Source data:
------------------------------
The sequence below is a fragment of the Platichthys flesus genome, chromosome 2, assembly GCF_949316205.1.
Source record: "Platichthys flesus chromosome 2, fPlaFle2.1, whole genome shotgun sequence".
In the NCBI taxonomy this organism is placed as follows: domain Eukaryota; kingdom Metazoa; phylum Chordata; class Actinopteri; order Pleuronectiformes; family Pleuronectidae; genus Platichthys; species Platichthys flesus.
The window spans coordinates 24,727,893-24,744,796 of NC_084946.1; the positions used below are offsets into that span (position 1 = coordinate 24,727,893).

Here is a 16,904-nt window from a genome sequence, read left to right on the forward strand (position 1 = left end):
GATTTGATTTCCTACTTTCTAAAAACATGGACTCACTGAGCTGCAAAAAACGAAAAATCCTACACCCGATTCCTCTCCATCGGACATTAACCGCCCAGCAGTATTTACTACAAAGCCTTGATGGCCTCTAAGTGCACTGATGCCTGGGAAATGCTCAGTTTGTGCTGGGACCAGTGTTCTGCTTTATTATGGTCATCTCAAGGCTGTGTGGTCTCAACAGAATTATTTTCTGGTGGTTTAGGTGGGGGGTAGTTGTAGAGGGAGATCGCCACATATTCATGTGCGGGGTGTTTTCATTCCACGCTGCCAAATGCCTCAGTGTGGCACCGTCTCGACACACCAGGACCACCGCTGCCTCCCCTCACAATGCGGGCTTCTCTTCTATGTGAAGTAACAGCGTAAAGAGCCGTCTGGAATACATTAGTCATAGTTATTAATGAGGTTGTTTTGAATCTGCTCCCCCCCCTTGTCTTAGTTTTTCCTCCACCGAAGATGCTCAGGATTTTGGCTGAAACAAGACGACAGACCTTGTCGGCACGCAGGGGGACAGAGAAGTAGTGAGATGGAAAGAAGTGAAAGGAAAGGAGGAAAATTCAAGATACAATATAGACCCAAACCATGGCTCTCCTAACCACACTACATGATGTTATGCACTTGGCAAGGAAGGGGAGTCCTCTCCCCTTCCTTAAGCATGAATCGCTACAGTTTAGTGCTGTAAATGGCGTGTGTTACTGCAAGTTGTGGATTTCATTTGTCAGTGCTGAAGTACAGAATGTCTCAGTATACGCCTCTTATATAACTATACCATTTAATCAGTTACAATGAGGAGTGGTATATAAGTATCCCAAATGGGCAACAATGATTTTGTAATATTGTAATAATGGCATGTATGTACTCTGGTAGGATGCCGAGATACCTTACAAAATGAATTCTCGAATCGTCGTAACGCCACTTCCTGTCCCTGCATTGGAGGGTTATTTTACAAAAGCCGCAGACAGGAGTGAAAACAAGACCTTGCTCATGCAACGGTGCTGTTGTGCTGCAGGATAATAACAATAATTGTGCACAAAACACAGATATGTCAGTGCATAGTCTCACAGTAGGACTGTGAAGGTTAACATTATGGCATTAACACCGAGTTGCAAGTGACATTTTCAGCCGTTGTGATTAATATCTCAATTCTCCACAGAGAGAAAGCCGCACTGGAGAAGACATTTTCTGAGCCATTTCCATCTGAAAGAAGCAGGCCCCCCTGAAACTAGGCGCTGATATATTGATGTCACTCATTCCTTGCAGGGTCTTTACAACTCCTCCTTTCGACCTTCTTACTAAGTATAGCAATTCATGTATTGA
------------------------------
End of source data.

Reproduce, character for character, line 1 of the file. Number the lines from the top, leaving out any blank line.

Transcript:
The sequence below is a fragment of the Platichthys flesus genome, chromosome 2, assembly GCF_949316205.1.